Press Release

Amplifying the national HIV response - let communities lead

30 November 2023

Communities are the drivers of progress and innovation in the national HIV response. They connect people to public health services, build trust, innovate, monitor the implementation of policies and services and hold service providers accountable.

Let’s reflect on the achievements made when communities led.

From well-organized community mobilization, the Association of People Living with HIV/AIDS (APL+) in Lao PDR engaged with nearly 740,000 individuals in awareness-raising campaigns in communities and on social media platforms to promote equality and stigma-free environment. This has resulted in improved access to essential services for people living HIV and populations at risk of HIV.

This instance indicates that letting communities lead builds stronger and healthier societies.

However, communities are not fully leveraged for their expertise and leadership. Community-led responses are under-recognized and under-resourced. Underfunding of community-led initiatives is leaving them struggling to continue operating and expanding into areas and populations that most need their support. This threatens losing the gains made in the national HIV response from the last decade and jeopardizes the sustained impact of the HIV programme for years to come.

Globally, funding for communities has fallen in the last 10 years from 31% in 2012 to 20% in 2021. These funding shortages, policy and regulatory hurdles, capacity constraints, crackdowns on civil society and on the human rights of marginalised communities are obstructing the progress of HIV prevention, treatment and care services.

It is in everyone’s interests to fully fund and empower community-led organisations. Removing the many obstacles they face will enable communities to exercise their role and leadership towards realizing the end of AIDS in Lao PDR.

This is why communities are at the centre of World AIDS Day commemorations this year, including in a major new UNAIDS report Let Communities Lead.

The report sets out the facts and figures that demonstrate communities’ impact and shares how progress is being driven by communities through case studies from across the world and through guest essays by nine pioneering community leaders. As the report notes, there is a need not only to recognise the contribution that communities make but also to pull down the barriers that stand in their way.

That means:

  • The leadership role of communities needs to be core in all HIV plans and programmes and in their formulation, budgeting, implementation, monitoring and evaluation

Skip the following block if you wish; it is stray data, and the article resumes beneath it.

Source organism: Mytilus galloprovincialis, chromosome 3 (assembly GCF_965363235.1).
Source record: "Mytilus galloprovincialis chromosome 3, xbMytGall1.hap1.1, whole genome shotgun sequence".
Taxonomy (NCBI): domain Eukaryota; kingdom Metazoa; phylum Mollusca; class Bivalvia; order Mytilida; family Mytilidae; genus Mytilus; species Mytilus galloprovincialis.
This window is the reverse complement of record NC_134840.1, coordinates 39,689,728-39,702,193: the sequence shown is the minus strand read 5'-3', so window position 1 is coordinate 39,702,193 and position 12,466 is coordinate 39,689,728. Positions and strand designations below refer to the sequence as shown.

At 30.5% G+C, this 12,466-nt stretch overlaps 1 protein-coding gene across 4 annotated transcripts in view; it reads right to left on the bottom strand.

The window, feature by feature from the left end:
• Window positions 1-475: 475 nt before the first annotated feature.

• Communities need to be fully and reliably funded to allow them to scale up their services and for workers to be properly remunerated for their contribution
  • And barriers to community leadership need to be removed. There must be an enabling regulatory and legal environment that allows communities the space to operate and protects human rights for all, including gay men and other men who have sex with men, transgender people, people who use drugs and sex workers.

It has been a long-standing principle of the HIV response to bring people living with and affected by HIV to the decision-making table. Nothing About Us Without Us! Where this is being followed, progress is being made. Supporting communities in their leadership is not only the right thing to do, but also essential for advancing public health.

AIDS is far from over. In Lao PDR, it is estimated that at least one young adult becomes infected with HIV every day. 72% of total new HIV infections are among key populations and their sexual partners. Increasing proportion of new HIV infections are among men and boys; they accounted for 68% all new HIV infections in 2022. From January to October 2023, the number of people newly diagnosed with HIV was 1,757.

We need to invest more in communities to unleash the full potential of community leadership to address the gaps we still have in the national HIV response. And to sustain community-led responses, we have to encourage a sense of ownership. This motivates communities to invest in the future free of HIV through both pride in protecting themselves and their loved ones and preventing transmission to others.

Every year, the world marks World AIDS Day on December 1st. On this World AIDS Day, we call upon the government, development partners, and civil society organizations to invest in and support the role of community leadership in the national HIV response. For decades, our synergy with communities, especially people living with HIV and key populations, has strengthened the HIV response, built necessary capacities, and harnessed the power of community advocacy. None of this is possible without support – political, financial, and technical.

As we move forward in our path to end the AIDS epidemic, let us remember the journey, the milestones, and the lessons. And more importantly let’s recognize that community-led initiatives are not a supplementary effort but an integral part of the solution. We must continue to invest in promoting community-led responses to HIV that drive us closer to a world of healthy lives. By working hand in hand with communities, we can achieve a future where HIV is no longer a global threat, but a historic achievement.


The op-ed is written by Patricia Ongpin, UNAIDS Country Director for Cambodia, Lao PDR, and Malaysia, Dr. Panina Phoumsavanh, Director of Center for HIV, AIDS and STI (CHAS) Phanthamith Seangpanya, Director of Association of People Living with HIV/AIDS (APL+).

UN entities involved in this initiative

Joint United Nations Programme on HIV/AIDS

Goals we are supporting through this initiative